Handouts from overtaxation
Tsipras announces 1.4 bln euros for low-income citizens as political pressure mounts on government
In a bid to seize the initiative and to shift the focus of public debate away from the recent political problems burdening the government, Prime Minister Alexis Tsipras announced plans yesterday evening to distribute 1.4 billion euros of the country’s fiscal surplus – derived primarily from the overtaxation of the country’s beleaguered middle income earners – to citizens on low incomes.
Tsipras said that 720 million euros of this so-called social dividend will go to 3.4 million citizens in the form of a one-off financial handout.
Another 315 million euros will be paid to pensioners who had been illegally forced to pay health insurance contributions in the period between 2012 to 2016.
The remaining 360 million euros will be given to the Public Power Corporation (PPC) to prevent further hikes in the price of electricity.
The move came as the leftist-led coalition struggles to deal with the outcry caused by the release last week on a two-day furlough of Dimitris Koufodinas, a hitman of the defunct November 17 terror group, and the uproar surrounding the way Defense Minister Panos Kammenos handled the recent agreement for the sale of missiles and weapons to Saudi Arabia.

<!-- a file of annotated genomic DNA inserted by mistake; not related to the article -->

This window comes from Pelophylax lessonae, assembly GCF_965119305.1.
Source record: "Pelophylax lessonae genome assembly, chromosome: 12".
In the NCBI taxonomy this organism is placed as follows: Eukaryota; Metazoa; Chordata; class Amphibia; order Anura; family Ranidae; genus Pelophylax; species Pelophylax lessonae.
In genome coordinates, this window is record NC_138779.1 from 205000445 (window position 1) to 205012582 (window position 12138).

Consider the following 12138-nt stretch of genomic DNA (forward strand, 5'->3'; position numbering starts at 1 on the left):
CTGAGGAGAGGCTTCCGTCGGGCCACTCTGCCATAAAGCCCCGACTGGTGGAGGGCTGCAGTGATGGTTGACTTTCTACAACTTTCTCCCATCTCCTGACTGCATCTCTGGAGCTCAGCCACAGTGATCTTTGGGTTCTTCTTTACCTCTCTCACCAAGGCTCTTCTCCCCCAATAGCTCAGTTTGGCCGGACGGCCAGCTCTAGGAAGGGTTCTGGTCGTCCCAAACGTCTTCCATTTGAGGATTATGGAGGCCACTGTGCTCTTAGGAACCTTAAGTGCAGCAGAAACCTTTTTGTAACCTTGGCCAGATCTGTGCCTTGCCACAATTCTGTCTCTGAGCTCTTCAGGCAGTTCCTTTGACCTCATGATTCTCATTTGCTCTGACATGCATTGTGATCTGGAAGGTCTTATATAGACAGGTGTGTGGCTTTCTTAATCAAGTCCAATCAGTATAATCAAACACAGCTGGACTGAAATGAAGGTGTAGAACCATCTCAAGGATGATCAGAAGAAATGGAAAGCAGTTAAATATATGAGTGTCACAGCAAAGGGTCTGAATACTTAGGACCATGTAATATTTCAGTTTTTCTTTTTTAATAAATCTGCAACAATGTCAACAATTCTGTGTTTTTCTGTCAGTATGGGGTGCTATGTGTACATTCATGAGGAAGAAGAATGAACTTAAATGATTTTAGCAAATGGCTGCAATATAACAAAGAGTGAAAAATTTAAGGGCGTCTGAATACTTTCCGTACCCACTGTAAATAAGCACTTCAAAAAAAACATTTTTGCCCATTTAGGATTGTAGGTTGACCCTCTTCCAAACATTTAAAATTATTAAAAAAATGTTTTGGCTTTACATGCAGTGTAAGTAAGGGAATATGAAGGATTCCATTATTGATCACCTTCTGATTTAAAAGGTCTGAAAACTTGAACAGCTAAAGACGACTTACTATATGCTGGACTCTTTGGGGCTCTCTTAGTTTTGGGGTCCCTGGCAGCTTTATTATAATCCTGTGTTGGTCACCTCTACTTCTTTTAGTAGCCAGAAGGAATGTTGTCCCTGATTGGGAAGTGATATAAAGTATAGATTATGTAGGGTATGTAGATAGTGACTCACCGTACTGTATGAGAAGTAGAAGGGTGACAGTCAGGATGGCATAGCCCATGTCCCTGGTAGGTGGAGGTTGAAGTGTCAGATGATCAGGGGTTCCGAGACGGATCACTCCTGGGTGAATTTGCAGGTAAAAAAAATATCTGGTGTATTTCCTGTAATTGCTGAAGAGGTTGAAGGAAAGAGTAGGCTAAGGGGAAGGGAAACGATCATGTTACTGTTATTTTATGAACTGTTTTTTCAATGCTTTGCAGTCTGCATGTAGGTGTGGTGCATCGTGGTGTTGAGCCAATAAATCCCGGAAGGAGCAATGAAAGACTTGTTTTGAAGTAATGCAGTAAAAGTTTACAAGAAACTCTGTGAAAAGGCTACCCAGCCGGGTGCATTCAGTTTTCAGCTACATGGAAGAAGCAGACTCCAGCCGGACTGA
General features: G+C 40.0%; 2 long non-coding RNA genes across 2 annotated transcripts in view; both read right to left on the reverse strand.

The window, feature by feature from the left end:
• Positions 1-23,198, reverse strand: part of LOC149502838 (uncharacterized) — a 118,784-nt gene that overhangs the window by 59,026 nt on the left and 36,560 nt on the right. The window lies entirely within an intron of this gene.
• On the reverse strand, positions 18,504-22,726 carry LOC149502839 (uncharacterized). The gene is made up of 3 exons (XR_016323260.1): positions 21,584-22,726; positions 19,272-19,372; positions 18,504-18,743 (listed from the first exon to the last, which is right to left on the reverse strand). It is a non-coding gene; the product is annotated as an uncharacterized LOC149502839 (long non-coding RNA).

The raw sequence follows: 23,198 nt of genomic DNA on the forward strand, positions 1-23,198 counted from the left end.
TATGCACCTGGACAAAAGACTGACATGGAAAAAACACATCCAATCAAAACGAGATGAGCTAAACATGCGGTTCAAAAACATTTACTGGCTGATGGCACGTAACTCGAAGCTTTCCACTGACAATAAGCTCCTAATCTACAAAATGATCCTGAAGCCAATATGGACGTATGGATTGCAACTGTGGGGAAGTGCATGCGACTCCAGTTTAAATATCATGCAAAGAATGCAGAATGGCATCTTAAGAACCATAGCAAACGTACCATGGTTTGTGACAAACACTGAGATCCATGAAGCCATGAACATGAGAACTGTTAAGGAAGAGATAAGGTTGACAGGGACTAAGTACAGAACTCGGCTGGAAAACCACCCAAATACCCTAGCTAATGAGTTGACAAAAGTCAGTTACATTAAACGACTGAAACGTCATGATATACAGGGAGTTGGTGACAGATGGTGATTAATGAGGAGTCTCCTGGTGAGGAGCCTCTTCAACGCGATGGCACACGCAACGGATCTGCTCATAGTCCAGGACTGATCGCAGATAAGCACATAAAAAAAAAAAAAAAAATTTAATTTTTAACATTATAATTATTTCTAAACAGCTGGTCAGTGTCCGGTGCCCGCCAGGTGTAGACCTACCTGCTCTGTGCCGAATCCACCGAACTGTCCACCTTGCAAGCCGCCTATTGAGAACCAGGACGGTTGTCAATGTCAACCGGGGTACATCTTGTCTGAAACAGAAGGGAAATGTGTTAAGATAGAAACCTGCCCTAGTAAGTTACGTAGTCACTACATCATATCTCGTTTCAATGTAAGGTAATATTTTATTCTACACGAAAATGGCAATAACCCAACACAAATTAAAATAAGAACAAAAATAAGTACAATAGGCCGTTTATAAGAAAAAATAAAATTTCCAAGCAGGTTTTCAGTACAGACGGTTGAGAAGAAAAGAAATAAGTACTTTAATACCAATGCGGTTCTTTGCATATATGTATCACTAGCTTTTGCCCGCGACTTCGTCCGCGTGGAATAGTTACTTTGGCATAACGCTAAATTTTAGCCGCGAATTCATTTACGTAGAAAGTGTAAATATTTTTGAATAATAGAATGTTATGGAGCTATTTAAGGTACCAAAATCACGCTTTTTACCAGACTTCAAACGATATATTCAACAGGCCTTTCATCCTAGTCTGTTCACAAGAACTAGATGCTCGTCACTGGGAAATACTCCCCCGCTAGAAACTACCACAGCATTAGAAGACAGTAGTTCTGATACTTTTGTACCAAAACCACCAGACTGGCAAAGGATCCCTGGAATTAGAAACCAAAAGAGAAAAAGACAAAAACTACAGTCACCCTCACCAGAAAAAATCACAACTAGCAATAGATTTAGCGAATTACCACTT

The latter issue, which has also caused friction within ruling SYRIZA, has been downplayed by the government, which offered its full backing to Kammenos, who is also the leader of the junior coalition partner Independent Greeks (ANEL).
But opposition parties, which have accused Tsipras of trying to cover up what they have described as a scandal, upped the ante again in Parliament yesterday with two questions – one signed by a group of conservative lawmakers and the other by Democratic Alignment MP Andreas Loverdos – demanding that Tsipras takes a stand on the Kammenos affair.
For the time being, New Democracy leader Kyriakos Mitsotakis is mulling the idea of submitting a censure motion against the government.
However, the coalition reportedly sees any move of this sort as an effort to rally the conservative parliamentary group and to divert public attention from the inclusion of Mitsotakis’s wife in the Paradise Papers list.